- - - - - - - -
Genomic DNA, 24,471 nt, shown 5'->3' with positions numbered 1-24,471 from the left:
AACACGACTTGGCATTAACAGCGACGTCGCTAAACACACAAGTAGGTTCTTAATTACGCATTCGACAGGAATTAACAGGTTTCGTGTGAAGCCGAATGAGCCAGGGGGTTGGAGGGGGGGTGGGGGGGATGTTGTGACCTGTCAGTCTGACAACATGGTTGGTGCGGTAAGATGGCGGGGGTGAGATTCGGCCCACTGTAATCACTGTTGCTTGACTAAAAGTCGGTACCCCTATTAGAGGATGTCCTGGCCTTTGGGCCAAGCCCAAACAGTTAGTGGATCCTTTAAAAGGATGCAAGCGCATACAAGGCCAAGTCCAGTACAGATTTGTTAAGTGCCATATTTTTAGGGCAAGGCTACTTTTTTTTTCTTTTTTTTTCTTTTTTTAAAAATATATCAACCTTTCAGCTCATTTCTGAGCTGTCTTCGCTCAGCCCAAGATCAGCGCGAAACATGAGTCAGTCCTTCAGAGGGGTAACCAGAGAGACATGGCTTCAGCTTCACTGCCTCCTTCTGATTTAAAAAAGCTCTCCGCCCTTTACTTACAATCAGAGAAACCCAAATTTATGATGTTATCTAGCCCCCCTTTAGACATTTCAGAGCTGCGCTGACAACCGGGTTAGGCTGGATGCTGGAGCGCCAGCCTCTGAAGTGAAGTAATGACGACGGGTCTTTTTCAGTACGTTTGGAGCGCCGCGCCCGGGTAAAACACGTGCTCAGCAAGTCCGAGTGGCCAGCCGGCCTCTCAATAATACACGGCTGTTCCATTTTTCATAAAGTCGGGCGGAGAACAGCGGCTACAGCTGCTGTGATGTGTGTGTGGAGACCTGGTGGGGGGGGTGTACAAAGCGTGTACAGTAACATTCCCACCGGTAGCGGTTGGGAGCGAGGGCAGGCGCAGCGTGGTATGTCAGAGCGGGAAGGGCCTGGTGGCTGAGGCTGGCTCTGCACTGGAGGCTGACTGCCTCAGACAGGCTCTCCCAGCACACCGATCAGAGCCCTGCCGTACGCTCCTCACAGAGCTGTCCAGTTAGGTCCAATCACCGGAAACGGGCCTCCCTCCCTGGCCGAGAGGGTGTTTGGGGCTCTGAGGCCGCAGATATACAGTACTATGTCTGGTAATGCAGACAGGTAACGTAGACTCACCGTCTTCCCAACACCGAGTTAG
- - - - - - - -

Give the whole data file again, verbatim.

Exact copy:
Genomic DNA, 24,471 nt, shown 5'->3' with positions numbered 1-24,471 from the left:
AACACGACTTGGCATTAACAGCGACGTCGCTAAACACACAAGTAGGTTCTTAATTACGCATTCGACAGGAATTAACAGGTTTCGTGTGAAGCCGAATGAGCCAGGGGGTTGGAGGGGGGGTGGGGGGGATGTTGTGACCTGTCAGTCTGACAACATGGTTGGTGCGGTAAGATGGCGGGGGTGAGATTCGGCCCACTGTAATCACTGTTGCTTGACTAAAAGTCGGTACCCCTATTAGAGGATGTCCTGGCCTTTGGGCCAAGCCCAAACAGTTAGTGGATCCTTTAAAAGGATGCAAGCGCATACAAGGCCAAGTCCAGTACAGATTTGTTAAGTGCCATATTTTTAGGGCAAGGCTACTTTTTTTTTCTTTTTTTTTCTTTTTTTAAAAATATATCAACCTTTCAGCTCATTTCTGAGCTGTCTTCGCTCAGCCCAAGATCAGCGCGAAACATGAGTCAGTCCTTCAGAGGGGTAACCAGAGAGACATGGCTTCAGCTTCACTGCCTCCTTCTGATTTAAAAAAGCTCTCCGCCCTTTACTTACAATCAGAGAAACCCAAATTTATGATGTTATCTAGCCCCCCTTTAGACATTTCAGAGCTGCGCTGACAACCGGGTTAGGCTGGATGCTGGAGCGCCAGCCTCTGAAGTGAAGTAATGACGACGGGTCTTTTTCAGTACGTTTGGAGCGCCGCGCCCGGGTAAAACACGTGCTCAGCAAGTCCGAGTGGCCAGCCGGCCTCTCAATAATACACGGCTGTTCCATTTTTCATAAAGTCGGGCGGAGAACAGCGGCTACAGCTGCTGTGATGTGTGTGTGGAGACCTGGTGGGGGGGGTGTACAAAGCGTGTACAGTAACATTCCCACCGGTAGCGGTTGGGAGCGAGGGCAGGCGCAGCGTGGTATGTCAGAGCGGGAAGGGCCTGGTGGCTGAGGCTGGCTCTGCACTGGAGGCTGACTGCCTCAGACAGGCTCTCCCAGCACACCGATCAGAGCCCTGCCGTACGCTCCTCACAGAGCTGTCCAGTTAGGTCCAATCACCGGAAACGGGCCTCCCTCCCTGGCCGAGAGGGTGTTTGGGGCTCTGAGGCCGCAGATATACAGTACTATGTCTGGTAATGCAGACAGGTAACGTAGACTCACCGTCTTCCCAACACCGAGTTAG